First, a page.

Q. What are some of the obstacles you’ve encountered when working remotely? How did you wrestle with them?
I’ve been fortunate to only work on remote teams that did remote well, so my biggest complaint has and continues to be the less-than-science-fiction-level-of-technology that is today’s video conferencing. It’s gotten much much better in the last five years, but it still isn’t up to Star Trek levels, so I continue to complain. Having a couple of different options for video conferencing, and falling back to audio or chat as needed is really the only option available there.
From others, I think the primary complaint about remote is being part of a minority of remote workers in an otherwise IRL organization. Again, the remote by default stance is essential there.
Q. Do your work days have a regular structure? What does a day-in-the-life look like for you? Anything you’re trying to change/adjust?
Yup; I get up early-ish (currently around 6am, with the sun; in the depths of December I’ve been known to sleep later). Usually, I head to the gym first, then shower, cook breakfast (one of the many benefits of working from home is having time to cook), and sit down to catch up and review the day ahead of me. I aim to keep a 10–6 work day, sometimes shifting to 11–7 if I need more time to pull myself together in the morning.
I try really really hard not to look at Slack or email until 10am, but let’s say that’s a habit more honored in the breach. It’s tempting to be available all the time when working from home, especially when so much leisure activity involves the same devices we use to work. I keep my email client and Slack closed outside of that 10–6 window, and religiously use the do not disturb function on my phone.
Q. One thing that surprised me about working remotely is how isolating it can be (even for this stone-cold introvert). Have you encountered any challenges around motivation, isolation, or other mental health pieces? How have you coped?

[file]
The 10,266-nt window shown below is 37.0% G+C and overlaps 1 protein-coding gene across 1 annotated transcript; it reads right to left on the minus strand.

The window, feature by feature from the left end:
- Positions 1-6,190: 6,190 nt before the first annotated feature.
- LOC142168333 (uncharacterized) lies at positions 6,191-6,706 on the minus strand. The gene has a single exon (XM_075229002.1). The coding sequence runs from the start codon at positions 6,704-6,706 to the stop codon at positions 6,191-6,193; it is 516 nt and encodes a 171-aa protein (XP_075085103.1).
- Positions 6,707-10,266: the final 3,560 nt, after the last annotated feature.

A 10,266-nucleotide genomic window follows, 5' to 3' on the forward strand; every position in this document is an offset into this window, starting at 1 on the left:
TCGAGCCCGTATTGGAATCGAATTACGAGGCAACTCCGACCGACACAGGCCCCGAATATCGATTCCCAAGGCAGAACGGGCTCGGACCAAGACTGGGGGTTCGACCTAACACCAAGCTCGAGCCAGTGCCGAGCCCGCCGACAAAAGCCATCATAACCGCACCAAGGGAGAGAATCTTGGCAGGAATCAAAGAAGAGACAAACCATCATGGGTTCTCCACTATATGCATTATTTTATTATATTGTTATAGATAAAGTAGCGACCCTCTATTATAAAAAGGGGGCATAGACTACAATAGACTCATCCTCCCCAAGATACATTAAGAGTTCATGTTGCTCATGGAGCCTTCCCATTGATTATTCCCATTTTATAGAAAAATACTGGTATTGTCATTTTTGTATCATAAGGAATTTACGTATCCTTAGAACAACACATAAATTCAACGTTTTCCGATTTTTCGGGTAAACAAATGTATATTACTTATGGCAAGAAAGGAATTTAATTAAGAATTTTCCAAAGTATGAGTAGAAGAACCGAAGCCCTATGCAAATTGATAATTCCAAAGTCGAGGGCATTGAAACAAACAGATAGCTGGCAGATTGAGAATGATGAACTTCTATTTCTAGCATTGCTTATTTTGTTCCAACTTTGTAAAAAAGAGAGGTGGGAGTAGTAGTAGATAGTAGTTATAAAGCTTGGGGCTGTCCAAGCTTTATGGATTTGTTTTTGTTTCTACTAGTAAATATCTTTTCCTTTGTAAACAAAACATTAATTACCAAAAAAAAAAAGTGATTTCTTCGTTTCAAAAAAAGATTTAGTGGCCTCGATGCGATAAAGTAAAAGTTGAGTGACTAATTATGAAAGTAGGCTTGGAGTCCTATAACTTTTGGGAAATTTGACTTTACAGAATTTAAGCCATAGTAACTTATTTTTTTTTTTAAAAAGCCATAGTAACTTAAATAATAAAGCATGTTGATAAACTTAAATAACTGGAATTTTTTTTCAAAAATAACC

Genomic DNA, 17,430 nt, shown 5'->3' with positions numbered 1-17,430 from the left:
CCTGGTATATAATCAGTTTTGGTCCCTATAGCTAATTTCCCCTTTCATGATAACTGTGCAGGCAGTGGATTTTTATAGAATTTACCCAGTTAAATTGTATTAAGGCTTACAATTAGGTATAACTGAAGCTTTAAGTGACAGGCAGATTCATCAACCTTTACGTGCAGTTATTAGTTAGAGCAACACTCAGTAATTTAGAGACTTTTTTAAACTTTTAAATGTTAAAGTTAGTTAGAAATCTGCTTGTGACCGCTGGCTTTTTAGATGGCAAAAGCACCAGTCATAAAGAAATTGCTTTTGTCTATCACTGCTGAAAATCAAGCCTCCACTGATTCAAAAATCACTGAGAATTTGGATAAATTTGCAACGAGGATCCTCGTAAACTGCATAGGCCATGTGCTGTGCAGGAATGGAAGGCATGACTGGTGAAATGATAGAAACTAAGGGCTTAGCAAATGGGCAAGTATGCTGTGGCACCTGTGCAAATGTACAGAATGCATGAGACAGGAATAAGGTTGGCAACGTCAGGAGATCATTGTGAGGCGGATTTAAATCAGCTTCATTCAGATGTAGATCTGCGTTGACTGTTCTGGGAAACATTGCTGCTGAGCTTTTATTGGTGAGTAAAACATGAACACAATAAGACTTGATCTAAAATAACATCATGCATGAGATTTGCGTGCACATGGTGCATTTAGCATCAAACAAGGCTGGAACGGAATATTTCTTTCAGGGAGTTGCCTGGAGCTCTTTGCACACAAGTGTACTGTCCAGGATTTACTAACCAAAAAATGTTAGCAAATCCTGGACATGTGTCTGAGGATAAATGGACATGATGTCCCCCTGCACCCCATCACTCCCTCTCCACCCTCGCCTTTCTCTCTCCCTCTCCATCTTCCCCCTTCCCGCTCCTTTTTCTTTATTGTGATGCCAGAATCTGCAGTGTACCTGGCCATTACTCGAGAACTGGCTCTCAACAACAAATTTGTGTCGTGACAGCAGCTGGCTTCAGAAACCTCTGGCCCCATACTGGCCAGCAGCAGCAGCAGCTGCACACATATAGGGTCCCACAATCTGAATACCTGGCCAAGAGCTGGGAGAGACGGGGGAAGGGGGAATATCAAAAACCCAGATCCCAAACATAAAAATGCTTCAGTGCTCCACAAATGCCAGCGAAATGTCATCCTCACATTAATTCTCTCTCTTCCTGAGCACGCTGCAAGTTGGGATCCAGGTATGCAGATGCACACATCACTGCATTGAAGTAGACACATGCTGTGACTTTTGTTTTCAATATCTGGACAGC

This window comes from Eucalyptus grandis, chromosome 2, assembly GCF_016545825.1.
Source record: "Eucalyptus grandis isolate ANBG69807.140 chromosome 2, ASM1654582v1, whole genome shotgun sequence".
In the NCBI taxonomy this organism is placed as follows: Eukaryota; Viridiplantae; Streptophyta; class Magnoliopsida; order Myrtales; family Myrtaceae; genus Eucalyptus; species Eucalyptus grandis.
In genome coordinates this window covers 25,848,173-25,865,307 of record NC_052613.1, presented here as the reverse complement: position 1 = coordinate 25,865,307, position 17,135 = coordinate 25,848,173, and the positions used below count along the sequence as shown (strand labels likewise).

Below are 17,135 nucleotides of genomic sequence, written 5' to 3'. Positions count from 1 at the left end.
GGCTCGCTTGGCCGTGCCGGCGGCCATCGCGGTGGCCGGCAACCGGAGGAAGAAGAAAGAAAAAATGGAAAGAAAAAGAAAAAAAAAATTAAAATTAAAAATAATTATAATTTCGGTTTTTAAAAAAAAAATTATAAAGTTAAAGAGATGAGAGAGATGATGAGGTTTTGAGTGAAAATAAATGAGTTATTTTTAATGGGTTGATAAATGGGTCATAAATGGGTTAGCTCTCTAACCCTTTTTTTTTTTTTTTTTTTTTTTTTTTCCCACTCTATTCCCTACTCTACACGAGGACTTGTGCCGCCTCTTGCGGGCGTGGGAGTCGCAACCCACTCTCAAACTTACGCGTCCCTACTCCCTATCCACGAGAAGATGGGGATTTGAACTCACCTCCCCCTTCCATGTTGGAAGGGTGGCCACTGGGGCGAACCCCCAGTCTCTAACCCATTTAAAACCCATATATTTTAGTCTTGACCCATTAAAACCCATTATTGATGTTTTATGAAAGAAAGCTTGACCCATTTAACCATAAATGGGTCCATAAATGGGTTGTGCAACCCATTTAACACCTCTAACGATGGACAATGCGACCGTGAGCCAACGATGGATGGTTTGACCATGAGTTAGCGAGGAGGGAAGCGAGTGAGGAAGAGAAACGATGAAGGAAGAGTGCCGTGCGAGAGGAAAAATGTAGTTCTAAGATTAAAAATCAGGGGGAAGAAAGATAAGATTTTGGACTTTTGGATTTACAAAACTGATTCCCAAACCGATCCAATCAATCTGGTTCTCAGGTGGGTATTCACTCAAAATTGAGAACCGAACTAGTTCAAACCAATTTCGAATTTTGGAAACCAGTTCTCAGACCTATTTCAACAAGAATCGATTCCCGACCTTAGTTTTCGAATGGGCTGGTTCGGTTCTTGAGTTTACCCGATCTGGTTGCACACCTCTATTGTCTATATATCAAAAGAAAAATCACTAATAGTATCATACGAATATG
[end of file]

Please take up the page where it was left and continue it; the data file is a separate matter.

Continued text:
Honestly, I haven’t had that many challenges, at least none I could attribute solely or even primarily to remote work. Lack of motivation, for me, usually stems from not believing in a project, or from poor relationships with my colleagues; I’ve experienced those things more frequently on IRL teams than remote ones. (It’s possible this stems from the fact that my time on remote teams has coincided with my time as a leader of teams: I have a lot of control over the work and the makeup of my teams now.) My hunch is isolation and other mental health problems may be exacerbated by remote work and its potential communication challenges, but that they are just as common in more traditional offices.
Q. What are some of your favorite tools and techniques for effective remote work? (This could include hardware, software, common sense, best practices, what have you.)
Slack, Hangouts, obviously. Liberal use of do not disturb during off hours. Overcommunicate everything. Plan occasional (once? twice? three times? a year) gatherings in person, somewhere everyone has to travel to, and eat well while you’re there. Eat well, period.
Q. What other project/task-management/shared to-do software does your team use?
Trello, GitHub, and Slack.
Q. What’s one piece of advice you’d give to other remote workers or teams?
Remote only works if the entire team is behind it: if half a team functions like they’re IRL and the other half are remote, you’re doomed. So if you’re transitioning a team to remote, or considering joining a remote team, make sure literally everyone is on the same page about it.
Kaeti Hinck leads the data team at The Washington Post, working at the intersection of visual storytelling, technology, and design. Her team handles a combination of data visualization, analysis, reporting, and product development. Outside of work, you’ll find her exploring the city by bike, searching for the perfect breakfast sandwich, and spending as much time in the woods as possible.